There used to be many programs where volunteers could go and help prisoners learn to read, write memoirs, learn simple arithmetic, all things necessary to survive. What prisons, if any, in Mass have such programs?

  13. I agree with you. More incarceration does not prevent crime or solve the problems that lead up to crime. Truly violent crimes need to be dealt with in a manner that keeps the public safe and helps to allay the fears of the victims. Crimes that are of a less severe nature need to be prevented by proper education and job training that would help people get out of the desperation of poverty. Better access to treatment for the mentally disabled and for those who have become addicted to alcohol and drugs could prevent crime as well. Better counseling for victims that incorporates the act of forgiveness to help relieve the pain they are feeling would also be beneficial.
    Please continue to work on this urgent problem.

    1. Nice summary of the alternatives, Patricia. I particularly like the idea of forgiveness counseling. Helping families get over fear of retribution or whatever scares them about having “their” felon released could potentially help too. In the game of vengeance, everybody loses something.

      My only quibble is with job training as a strategy to keep young people from committing crimes. Job training only works when there are jobs to fill and employers are willing to hire marginal candidates. I suspect that under-educated minority candidates won’t have it easy. Still, it’s possible that the training itself can give them new perspectives and some confidence that they can make it.

  14. A really hard problem. “Old fashioned” outlets like the colonies or expeditionary forces aren’t there, and 20,000 is still quite a few people. Maybe put some good business minds together could strive to set up a corporation of some sort to employ and provide some degree of segregation, which is part of the reality, given dilution is not so easy.

  15. I appreciate all of your hard work on this issue, and your keen insights into how to best protect all of us. I believe that large-scale incarceration has not worked very effectively, and is extremely cost-ineffective. You are on the right track with your analysis; please continue to work for solutions that help deter criminal activity, while providing value for our tax dollars.

  16. Thank you Senator for supporting and encouraging robust discussion of criminal justice reform. I join your passionate supporters who embrace your intellect, compassion, academic and professional achievements, and refusal to write off any individual as a loss.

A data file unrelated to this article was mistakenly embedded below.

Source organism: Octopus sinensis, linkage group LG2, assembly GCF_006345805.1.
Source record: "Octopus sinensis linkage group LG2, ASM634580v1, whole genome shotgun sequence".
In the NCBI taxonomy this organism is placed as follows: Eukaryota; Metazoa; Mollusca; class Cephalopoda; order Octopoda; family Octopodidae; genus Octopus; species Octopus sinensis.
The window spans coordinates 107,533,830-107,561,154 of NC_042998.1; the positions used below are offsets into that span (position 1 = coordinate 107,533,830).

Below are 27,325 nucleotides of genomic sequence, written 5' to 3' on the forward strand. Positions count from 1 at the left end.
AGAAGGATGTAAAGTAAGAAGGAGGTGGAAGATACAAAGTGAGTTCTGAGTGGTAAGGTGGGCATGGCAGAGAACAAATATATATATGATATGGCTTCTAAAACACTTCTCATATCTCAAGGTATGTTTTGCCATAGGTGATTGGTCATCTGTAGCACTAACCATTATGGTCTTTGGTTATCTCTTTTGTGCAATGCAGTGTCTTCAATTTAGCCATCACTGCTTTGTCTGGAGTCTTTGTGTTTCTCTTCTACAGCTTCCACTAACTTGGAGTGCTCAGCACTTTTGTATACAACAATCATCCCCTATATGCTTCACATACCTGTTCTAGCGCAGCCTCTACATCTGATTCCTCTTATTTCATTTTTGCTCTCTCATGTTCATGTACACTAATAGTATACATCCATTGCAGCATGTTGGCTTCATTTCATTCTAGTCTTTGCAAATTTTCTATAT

Again I make the case for concentraitng greastest efforts on the formative years before a person ends up in prison.

    I’ve been a registered nurse for 45 years, still going strong in the emergency department at a major Boston hospital. We have an ongoing cohort of patients with drug overdoses, life threatening illnesses caused by substance abuse, and violent injuries sustained in the community or in jail. Concurrent with that job I have also run the clinic at the Pine Street Inn / Long Island Sheler and been the aborion coordinator at Planned Parenthood in Boston.

    Drug users in prison are generaly not first time users. A lifetime of bad genes, bad breaks, and global deprivation have produced heartbreakingly sad individuals. Often they have no education, estranged or destroyed family connections, no or bad employment record, no true friends, no sources of inspiration, extremely poor physical condition, no self-esteem and no life plan.

    (Another cohort which is seperate and terrifying are those who are educated with many other lifetime advantages who try cocaine/heroin/etc as a privileged “lark” and end up seduced, addicted to the high or zomboid state. I am humbled by the horrifying grip of drugs in those instances, and am clueless as to effective intervention.)

    Is it possible to habilitate (as opposed to rehabilitate since we are seeking skills and strengths which they have not had in the past) these individuals and at what cost?

    Each individual needs someone to truly believe in him or her. One individual who truly inspires can change a life, but how many of those life mentors are there?

    Certainly we can start, by taking the impaired into the ED, cutting their filty sodden clothes off, giving them dry pajamas and 3 pairs of hospital socks, hydrating them. Those who can speak often say “detox”. Then we try endlessly to find a detox bed (there are often no empty beds for the many who need them). By the time we find a bed the individuals have dried out, warmed up and are feeling the need to leave and look for their next drink or fix. We have begged them to accept the detox, reminding then how urgently they requested help just hours before. I have rolled them out to a taxi, paid the driver and folded them into the back seat, imploring them to remember that this is another chance to get out of the cold, get help, etc. We often see those individuals back in the ED withn days, after completing their “detox” in 3 days and being discharged still homeless and penniless into the cold. Those with SSDI or some other income may last a bit longer until they have used up their money for drugs and again return to the ED. I do believe elementary school children are savvy and resilient enough to have this information included in a health/science curriculum tract.